Judging by the bevy of bearish headlines coming out of China, you might get the impression that the country is rolling over and playing dead — economically speaking, that is.
In the past month, we’ve seen Chinese policymakers slash the country’s benchmark interest rate not once, but twice. The surprise rate cuts have been interpreted by many China watchers as clear evidence that the second-largest economy in the world is slowing precipitously, and that Beijing is in a panic to do whatever it can to stave off the so-called “hard landing” scenario.
Well, someone forgot to tell China’s car-buying public that the country’s economy is in jeopardy, because last month American auto giants Ford (NYSE:F) and General Motors (NYSE:GM) saw record June sales in the country.
Ford said its passenger car sales in China surged a spectacular 28% in June, with sales led by its Focus compact car — a model that, not coincidentally, is being built at a new plant in Chongqing. In June, Ford improved its Chinese passenger and commercial vehicle sales by 18% year-over-year, to 52,400. Meanwhile, first-half sales for 2012 rose to 277,322. The record sales month in June is the third consecutive month of record sales in China for Ford.
Yet when it comes to auto sales in China, the real horsepower comes from rival GM.
General Motors also reported record June China sales, with 213,495 total vehicles sold. That number is up a stunning 10% from a year ago, as the gains were seen in brands such as Buick and its China-focused Wuling brand. GM also had record sales in the country for the first six months of 2012, with nearly 1.42 million vehicles sold — that’s 11% better than a year ago.
So much for China’s economic slowdown.
The appetite for American vehicles in China is healthy, but so too is the appetite for Japanese-made vehicles. Toyota Motor Corp. (NYSE:TM) also had a good month of sales in China. The company, along with its two local joint-venture partners, saw June sales spike 18.6% in June to about 70,500 vehicles. For the first six months, the Japanese automaker sold roughly 442,500 vehicles, almost a quarter better than in 2011.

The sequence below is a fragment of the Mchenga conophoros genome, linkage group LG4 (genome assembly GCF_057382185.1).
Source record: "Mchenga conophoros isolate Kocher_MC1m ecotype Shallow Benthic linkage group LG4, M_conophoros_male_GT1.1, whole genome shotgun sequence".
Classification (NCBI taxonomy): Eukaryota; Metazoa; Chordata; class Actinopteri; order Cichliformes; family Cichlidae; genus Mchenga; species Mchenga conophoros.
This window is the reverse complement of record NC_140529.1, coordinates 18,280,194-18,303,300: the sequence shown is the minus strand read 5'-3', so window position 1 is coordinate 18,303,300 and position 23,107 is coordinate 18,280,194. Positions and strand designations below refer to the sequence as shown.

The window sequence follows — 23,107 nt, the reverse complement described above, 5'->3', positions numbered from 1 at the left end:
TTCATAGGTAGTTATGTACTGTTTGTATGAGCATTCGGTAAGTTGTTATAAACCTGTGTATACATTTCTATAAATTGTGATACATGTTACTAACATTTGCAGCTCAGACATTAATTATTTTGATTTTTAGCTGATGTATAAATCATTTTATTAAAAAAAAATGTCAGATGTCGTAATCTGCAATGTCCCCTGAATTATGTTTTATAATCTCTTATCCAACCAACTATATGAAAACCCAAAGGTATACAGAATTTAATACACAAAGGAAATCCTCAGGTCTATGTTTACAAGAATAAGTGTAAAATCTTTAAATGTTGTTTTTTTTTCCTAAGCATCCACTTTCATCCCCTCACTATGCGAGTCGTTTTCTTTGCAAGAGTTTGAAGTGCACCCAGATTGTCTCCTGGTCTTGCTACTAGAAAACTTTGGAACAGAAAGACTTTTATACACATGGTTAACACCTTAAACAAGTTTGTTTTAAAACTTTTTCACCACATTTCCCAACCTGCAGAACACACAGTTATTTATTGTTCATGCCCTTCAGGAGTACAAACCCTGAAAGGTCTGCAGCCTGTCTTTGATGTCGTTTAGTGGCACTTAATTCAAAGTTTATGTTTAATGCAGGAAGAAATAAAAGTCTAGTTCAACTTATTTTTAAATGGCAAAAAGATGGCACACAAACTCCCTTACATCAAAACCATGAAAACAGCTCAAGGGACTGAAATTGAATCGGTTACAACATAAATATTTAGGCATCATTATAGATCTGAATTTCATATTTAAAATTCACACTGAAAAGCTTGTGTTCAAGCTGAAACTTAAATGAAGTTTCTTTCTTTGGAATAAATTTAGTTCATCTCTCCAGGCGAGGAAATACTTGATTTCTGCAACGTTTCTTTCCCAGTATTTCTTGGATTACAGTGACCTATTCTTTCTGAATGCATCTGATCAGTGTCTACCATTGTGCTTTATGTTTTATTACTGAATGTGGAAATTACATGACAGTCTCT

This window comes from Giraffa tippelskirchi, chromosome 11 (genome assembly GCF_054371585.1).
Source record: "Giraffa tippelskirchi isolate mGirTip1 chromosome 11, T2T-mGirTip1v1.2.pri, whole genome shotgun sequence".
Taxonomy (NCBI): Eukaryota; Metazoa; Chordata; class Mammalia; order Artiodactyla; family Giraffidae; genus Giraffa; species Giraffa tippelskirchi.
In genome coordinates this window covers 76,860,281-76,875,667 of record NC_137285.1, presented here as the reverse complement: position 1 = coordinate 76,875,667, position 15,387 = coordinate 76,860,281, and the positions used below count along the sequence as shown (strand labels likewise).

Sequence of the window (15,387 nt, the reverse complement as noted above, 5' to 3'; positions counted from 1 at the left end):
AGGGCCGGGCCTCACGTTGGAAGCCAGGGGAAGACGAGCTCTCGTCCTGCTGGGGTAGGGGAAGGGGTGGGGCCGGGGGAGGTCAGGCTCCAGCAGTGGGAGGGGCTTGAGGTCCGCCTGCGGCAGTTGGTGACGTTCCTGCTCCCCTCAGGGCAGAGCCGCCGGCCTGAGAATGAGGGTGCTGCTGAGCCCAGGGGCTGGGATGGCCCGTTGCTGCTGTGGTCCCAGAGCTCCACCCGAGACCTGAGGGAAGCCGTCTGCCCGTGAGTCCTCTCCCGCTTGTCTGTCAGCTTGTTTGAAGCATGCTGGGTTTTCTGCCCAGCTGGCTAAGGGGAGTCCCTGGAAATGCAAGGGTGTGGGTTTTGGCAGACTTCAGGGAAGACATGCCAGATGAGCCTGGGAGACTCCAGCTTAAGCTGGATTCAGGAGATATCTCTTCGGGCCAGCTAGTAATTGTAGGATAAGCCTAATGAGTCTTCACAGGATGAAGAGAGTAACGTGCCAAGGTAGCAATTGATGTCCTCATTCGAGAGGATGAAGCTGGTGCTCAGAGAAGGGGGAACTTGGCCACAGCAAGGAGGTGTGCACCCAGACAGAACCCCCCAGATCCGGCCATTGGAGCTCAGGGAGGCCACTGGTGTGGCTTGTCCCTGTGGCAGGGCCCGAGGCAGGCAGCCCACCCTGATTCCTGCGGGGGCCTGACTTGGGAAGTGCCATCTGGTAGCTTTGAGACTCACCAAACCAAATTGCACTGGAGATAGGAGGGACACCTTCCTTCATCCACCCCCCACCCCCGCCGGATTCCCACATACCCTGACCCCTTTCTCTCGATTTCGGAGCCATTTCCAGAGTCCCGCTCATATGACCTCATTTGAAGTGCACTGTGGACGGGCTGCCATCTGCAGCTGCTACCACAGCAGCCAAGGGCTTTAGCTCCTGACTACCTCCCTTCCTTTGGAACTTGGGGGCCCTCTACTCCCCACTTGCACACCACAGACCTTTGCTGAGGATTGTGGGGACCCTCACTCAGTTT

The record sales in China for both Ford and GM, as well as the sound metrics for Toyota, come as one of China’s largest cities imposed limits on new-car sales to ease gridlock and address poor air quality. On July 1, the city of Guangzhou became the fourth city (Shanghai, Beijing and Guiyang being the first three) to impose limits on new-car sales. In Guangzhou’s case, the limit is 120,000 cars annually, or 10,000 per month.
If more cities move to impose similar limits on new car sales, it eventually could have a negative impact on sales. However, GM isn’t worried. According to a statement by Kevin Wale, president of GM China Group, “We expect sales growth to remain steady in the second half, driven by demand in China’s interior provinces.”
German auto giant Volkswagen AG (PINK:VLKAY) also is bullish on China. The company recently announced plans to build an assembly factory in the central Chinese city of Wuhan with its local joint venture partner, China FAW Group. The German manufacturer is increasing its footprint in the world’s biggest auto market, and for good reason.
VW’s flagship luxury brand Audi saw China sales grow by just more than 13% to 133,050 vehicles in June. For the first half of the year, worldwide sales for the brand rose 12.3% to 733,250 vehicles — a metric largely fueled by a 37.8% gain in its China volumes. These amounted to 193,871 vehicles during the same period.
That means every fourth Audi sold in the world is delivered to a customer in China.
For automakers, there is no slowdown in China. That’s good for automakers, for the health of the Chinese economy — and for investors betting on the global growth play that is the auto industry.
As of this writing, Jim Woods did not hold a position in any of the aforementioned securities.